The Czech National Bank

Back in 2013 it did this.

The CNB Bank Board decided to use the exchange rate as a monetary policy instrument, and therefore to commence foreign exchange interventions, on 7 November 2013……This means the CNB will not allow the koruna to appreciate to levels it would no longer be possible to interpret as “close to CZK 27/EUR”. The CNB prevents such appreciation by means of automatic and potentially unlimited interventions, i.e. by selling koruna and buying foreign currency.

So a familiar move in that we see another central bank wanting a lower level for its currency. As ever the inflation target is used as cover for what is really yet another version of a competitive devaluation.

A weakening of the exchange rate of the koruna leads to an increase in import prices and thus also in the domestic price level.

Another familiar theme is the promise along the lines of “whatever it takes” or the infinite intervention promise made by the Swiss National Bank.

The CNB can use infinite amounts of koruna to purchase foreign currency, as it itself issues the Czech currency in both paper and electronic form. The CNB is resolved to intervene in such volumes and for such duration as needed to maintain the chosen exchange rate level.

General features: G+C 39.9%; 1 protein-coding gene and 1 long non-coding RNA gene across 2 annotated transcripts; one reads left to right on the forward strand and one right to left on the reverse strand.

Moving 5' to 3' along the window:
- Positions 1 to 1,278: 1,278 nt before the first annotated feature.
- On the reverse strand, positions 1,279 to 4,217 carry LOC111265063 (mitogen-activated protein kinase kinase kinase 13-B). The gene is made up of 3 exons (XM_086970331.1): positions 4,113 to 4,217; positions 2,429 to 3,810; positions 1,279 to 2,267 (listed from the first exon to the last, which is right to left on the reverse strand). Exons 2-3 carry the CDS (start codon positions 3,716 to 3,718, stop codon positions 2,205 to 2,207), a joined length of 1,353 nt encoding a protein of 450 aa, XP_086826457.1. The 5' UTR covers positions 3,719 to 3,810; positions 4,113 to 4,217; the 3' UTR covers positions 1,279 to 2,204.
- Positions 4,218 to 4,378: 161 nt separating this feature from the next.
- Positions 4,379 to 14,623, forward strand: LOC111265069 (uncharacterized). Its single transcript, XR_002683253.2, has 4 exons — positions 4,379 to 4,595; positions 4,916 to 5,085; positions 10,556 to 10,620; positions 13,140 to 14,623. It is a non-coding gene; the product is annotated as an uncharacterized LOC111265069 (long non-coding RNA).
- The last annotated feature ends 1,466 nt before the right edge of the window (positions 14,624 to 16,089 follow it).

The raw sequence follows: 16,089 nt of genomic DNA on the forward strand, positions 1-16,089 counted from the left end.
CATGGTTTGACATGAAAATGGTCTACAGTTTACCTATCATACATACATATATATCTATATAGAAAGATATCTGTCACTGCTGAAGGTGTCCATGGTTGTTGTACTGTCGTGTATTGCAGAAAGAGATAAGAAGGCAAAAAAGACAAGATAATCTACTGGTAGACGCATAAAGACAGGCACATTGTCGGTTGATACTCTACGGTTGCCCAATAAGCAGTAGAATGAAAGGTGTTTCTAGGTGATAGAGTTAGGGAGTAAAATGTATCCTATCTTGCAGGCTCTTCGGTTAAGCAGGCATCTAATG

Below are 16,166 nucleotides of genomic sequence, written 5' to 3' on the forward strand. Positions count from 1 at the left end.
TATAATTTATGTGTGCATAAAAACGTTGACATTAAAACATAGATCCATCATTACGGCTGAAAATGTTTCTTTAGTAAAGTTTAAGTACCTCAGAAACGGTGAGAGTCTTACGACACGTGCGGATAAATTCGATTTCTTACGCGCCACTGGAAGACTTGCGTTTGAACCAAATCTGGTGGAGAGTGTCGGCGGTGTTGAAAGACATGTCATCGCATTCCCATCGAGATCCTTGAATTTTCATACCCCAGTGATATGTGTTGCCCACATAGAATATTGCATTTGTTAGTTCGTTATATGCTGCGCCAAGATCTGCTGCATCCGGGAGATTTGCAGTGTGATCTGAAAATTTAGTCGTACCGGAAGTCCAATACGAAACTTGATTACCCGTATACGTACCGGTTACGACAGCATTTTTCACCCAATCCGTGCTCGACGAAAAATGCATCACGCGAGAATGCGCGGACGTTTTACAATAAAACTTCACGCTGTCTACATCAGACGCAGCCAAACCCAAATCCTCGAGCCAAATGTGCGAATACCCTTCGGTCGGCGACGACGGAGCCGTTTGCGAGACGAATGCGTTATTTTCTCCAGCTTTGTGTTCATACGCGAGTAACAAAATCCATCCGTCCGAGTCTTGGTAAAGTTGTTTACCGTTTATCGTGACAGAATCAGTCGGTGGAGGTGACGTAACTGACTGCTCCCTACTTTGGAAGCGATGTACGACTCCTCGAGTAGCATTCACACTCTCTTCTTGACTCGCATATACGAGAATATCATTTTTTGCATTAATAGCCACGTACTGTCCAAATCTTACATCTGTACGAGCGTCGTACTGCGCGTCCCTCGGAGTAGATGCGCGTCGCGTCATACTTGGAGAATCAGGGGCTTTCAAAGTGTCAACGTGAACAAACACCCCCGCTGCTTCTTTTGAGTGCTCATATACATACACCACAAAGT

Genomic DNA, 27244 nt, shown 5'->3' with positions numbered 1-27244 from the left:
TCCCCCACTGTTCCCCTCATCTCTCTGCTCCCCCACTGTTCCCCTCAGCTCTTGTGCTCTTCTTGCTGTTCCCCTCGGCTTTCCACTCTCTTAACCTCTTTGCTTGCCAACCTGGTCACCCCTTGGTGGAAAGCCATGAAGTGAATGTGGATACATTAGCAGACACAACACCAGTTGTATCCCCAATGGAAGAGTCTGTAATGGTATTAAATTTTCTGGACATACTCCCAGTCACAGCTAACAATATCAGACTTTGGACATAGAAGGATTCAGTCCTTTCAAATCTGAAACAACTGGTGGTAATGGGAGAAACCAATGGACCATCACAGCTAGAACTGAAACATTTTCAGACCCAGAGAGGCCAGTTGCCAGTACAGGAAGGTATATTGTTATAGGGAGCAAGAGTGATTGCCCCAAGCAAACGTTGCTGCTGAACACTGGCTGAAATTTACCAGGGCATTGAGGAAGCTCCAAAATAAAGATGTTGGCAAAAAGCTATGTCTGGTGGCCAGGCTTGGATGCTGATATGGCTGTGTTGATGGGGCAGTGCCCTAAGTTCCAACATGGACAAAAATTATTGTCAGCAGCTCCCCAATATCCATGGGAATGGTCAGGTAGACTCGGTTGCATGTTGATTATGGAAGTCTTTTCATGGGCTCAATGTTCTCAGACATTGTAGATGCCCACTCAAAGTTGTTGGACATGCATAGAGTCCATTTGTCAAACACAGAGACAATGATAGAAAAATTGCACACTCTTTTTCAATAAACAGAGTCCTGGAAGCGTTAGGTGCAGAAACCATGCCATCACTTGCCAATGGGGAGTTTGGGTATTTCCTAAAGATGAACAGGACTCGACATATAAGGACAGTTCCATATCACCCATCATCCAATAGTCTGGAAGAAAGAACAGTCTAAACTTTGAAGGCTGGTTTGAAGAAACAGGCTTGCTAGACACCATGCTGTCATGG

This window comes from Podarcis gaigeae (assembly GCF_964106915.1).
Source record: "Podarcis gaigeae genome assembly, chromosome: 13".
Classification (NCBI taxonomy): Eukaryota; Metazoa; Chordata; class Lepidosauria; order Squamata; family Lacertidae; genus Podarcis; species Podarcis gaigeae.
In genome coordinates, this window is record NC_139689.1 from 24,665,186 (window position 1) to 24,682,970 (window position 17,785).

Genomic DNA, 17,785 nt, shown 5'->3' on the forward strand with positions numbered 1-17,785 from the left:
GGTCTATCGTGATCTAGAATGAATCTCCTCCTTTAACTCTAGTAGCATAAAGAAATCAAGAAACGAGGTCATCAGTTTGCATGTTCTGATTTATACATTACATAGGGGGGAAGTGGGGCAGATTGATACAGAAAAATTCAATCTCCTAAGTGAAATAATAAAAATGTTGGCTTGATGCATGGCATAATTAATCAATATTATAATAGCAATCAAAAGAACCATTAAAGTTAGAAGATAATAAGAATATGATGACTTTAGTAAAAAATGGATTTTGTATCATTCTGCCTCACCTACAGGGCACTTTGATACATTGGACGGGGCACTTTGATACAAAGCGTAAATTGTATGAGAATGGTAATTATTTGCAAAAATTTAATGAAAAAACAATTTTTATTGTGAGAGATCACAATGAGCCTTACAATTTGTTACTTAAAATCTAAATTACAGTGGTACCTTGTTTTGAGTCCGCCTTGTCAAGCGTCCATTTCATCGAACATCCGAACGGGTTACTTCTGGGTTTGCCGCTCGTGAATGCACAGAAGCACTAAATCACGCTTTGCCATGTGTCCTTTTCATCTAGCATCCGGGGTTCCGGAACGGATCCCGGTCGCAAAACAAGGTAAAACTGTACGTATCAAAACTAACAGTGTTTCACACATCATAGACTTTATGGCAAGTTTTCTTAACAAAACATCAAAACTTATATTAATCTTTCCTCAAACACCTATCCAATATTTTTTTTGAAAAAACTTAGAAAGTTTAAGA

The Czech economy

The labour market is one where the Czech economy has done extremely well according to the latest data. From Czech Statistics.

The general unemployment rate of the aged 15 – 64 years , seasonally adjusted, reached 3.5% in February 2017 and decreased by 0.8 p.p., year-on-year……..The employment rate , seasonally adjusted, reached 73.4% in February 2017 and increased by 1.9 percentage point (p.p.) compared to that in February 2016.

Even rarer was the strong growth in wages seen in 2016.

The continuous demand for labour force exerted pressure on the growth in earnings so the overall average wage increased nominally by 4.2%. The median wage, i.e. the wage of a middle employee determined from a mathematical-statistical model of the wage distribution, increased even more markedly by 6.0%.